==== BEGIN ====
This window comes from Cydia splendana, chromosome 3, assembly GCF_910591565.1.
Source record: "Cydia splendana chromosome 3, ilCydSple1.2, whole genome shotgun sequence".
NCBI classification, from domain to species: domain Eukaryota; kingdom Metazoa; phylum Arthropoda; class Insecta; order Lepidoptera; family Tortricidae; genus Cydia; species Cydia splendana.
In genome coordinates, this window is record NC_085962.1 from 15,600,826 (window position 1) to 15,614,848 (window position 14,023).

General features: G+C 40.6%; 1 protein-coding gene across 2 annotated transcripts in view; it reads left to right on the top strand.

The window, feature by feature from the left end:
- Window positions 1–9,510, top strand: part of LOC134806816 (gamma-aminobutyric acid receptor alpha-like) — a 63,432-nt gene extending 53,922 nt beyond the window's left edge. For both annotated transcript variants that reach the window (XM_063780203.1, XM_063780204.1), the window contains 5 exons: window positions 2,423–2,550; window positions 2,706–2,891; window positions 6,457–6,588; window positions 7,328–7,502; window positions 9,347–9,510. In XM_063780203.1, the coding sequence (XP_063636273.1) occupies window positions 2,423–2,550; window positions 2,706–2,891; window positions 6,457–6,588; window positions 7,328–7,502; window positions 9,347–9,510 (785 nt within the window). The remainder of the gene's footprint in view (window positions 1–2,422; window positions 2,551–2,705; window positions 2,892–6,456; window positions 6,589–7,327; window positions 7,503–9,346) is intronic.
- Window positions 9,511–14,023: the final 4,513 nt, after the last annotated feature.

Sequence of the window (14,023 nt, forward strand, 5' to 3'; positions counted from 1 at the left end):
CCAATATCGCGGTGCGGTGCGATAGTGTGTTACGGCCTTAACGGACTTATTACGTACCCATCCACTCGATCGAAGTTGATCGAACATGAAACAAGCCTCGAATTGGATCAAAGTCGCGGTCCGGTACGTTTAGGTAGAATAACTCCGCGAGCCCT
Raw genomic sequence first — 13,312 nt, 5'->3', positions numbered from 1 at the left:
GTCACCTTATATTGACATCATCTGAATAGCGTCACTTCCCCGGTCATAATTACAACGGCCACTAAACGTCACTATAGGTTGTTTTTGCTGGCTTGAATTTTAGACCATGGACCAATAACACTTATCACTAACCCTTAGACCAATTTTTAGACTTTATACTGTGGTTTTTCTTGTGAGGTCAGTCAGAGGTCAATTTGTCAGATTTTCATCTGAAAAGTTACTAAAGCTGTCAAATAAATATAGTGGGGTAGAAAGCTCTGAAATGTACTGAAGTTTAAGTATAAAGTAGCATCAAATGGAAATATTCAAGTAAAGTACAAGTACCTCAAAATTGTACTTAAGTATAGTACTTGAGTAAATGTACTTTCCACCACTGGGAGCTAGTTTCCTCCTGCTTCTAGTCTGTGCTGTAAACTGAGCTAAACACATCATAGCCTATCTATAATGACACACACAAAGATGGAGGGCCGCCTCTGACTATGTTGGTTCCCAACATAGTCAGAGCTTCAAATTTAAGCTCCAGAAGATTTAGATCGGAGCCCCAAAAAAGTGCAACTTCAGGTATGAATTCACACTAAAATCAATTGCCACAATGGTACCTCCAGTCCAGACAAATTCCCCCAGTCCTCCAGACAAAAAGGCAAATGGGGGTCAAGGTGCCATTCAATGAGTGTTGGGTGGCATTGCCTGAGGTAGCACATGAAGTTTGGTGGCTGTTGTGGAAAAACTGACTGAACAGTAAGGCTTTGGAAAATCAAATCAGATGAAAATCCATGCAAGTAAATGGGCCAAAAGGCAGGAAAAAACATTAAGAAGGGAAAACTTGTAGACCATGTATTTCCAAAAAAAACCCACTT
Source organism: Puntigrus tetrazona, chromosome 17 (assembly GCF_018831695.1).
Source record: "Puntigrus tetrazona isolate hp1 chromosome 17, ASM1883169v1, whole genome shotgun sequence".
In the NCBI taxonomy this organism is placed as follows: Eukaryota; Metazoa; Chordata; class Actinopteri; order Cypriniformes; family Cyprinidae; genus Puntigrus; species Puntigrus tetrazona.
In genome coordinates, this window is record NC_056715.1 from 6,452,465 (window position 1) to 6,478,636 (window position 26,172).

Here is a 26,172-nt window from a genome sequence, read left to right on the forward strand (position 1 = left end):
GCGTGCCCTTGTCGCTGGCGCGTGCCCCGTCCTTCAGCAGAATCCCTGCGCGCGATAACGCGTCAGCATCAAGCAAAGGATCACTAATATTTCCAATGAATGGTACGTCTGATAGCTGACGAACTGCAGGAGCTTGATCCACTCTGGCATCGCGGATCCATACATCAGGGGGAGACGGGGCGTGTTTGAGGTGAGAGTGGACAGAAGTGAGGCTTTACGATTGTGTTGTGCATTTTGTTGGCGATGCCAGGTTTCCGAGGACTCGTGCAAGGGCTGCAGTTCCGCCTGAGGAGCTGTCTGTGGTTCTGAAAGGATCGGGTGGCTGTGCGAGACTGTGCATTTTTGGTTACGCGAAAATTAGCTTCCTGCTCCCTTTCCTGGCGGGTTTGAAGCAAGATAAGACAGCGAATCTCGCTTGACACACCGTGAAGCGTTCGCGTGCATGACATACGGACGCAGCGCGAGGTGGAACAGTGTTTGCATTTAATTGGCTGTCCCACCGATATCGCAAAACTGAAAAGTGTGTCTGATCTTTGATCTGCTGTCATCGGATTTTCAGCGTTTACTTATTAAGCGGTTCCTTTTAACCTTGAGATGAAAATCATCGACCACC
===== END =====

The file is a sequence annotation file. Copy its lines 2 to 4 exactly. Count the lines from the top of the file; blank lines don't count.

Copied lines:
Source record: "Cydia splendana chromosome 3, ilCydSple1.2, whole genome shotgun sequence".
NCBI classification, from domain to species: domain Eukaryota; kingdom Metazoa; phylum Arthropoda; class Insecta; order Lepidoptera; family Tortricidae; genus Cydia; species Cydia splendana.
In genome coordinates, this window is record NC_085962.1 from 15,600,826 (window position 1) to 15,614,848 (window position 14,023).